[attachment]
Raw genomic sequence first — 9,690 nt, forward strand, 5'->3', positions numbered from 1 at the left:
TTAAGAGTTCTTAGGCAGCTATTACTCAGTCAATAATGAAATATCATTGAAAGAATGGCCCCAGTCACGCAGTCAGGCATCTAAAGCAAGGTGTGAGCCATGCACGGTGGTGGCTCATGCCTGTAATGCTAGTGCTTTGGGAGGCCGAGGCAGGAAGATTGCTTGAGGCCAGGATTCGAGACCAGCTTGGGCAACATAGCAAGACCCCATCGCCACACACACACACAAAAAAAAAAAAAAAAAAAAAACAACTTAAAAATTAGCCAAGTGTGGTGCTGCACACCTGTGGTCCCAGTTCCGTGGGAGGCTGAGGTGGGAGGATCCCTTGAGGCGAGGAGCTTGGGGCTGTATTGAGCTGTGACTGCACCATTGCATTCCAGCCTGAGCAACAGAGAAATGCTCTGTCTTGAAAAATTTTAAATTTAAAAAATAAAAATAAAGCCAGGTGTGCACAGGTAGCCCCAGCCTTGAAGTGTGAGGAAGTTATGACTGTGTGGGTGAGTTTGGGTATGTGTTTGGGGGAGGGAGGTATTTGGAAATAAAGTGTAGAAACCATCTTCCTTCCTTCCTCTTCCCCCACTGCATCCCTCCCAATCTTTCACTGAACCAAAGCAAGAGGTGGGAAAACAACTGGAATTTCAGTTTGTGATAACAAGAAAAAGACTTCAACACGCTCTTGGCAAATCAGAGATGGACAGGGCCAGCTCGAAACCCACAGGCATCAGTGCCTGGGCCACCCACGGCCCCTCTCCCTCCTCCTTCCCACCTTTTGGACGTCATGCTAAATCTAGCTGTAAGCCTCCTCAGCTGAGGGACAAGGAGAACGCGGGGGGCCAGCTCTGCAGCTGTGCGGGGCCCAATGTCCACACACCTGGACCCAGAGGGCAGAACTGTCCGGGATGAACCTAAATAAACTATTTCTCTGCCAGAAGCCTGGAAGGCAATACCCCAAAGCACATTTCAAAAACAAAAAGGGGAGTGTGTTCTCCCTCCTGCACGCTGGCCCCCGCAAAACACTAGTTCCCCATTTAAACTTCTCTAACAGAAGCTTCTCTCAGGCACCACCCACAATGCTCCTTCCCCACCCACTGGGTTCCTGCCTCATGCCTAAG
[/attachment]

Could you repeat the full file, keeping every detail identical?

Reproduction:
Raw genomic sequence first — 9,690 nt, forward strand, 5'->3', positions numbered from 1 at the left:
TTAAGAGTTCTTAGGCAGCTATTACTCAGTCAATAATGAAATATCATTGAAAGAATGGCCCCAGTCACGCAGTCAGGCATCTAAAGCAAGGTGTGAGCCATGCACGGTGGTGGCTCATGCCTGTAATGCTAGTGCTTTGGGAGGCCGAGGCAGGAAGATTGCTTGAGGCCAGGATTCGAGACCAGCTTGGGCAACATAGCAAGACCCCATCGCCACACACACACACAAAAAAAAAAAAAAAAAAAAAACAACTTAAAAATTAGCCAAGTGTGGTGCTGCACACCTGTGGTCCCAGTTCCGTGGGAGGCTGAGGTGGGAGGATCCCTTGAGGCGAGGAGCTTGGGGCTGTATTGAGCTGTGACTGCACCATTGCATTCCAGCCTGAGCAACAGAGAAATGCTCTGTCTTGAAAAATTTTAAATTTAAAAAATAAAAATAAAGCCAGGTGTGCACAGGTAGCCCCAGCCTTGAAGTGTGAGGAAGTTATGACTGTGTGGGTGAGTTTGGGTATGTGTTTGGGGGAGGGAGGTATTTGGAAATAAAGTGTAGAAACCATCTTCCTTCCTTCCTCTTCCCCCACTGCATCCCTCCCAATCTTTCACTGAACCAAAGCAAGAGGTGGGAAAACAACTGGAATTTCAGTTTGTGATAACAAGAAAAAGACTTCAACACGCTCTTGGCAAATCAGAGATGGACAGGGCCAGCTCGAAACCCACAGGCATCAGTGCCTGGGCCACCCACGGCCCCTCTCCCTCCTCCTTCCCACCTTTTGGACGTCATGCTAAATCTAGCTGTAAGCCTCCTCAGCTGAGGGACAAGGAGAACGCGGGGGGCCAGCTCTGCAGCTGTGCGGGGCCCAATGTCCACACACCTGGACCCAGAGGGCAGAACTGTCCGGGATGAACCTAAATAAACTATTTCTCTGCCAGAAGCCTGGAAGGCAATACCCCAAAGCACATTTCAAAAACAAAAAGGGGAGTGTGTTCTCCCTCCTGCACGCTGGCCCCCGCAAAACACTAGTTCCCCATTTAAACTTCTCTAACAGAAGCTTCTCTCAGGCACCACCCACAATGCTCCTTCCCCACCCACTGGGTTCCTGCCTCATGCCTAAG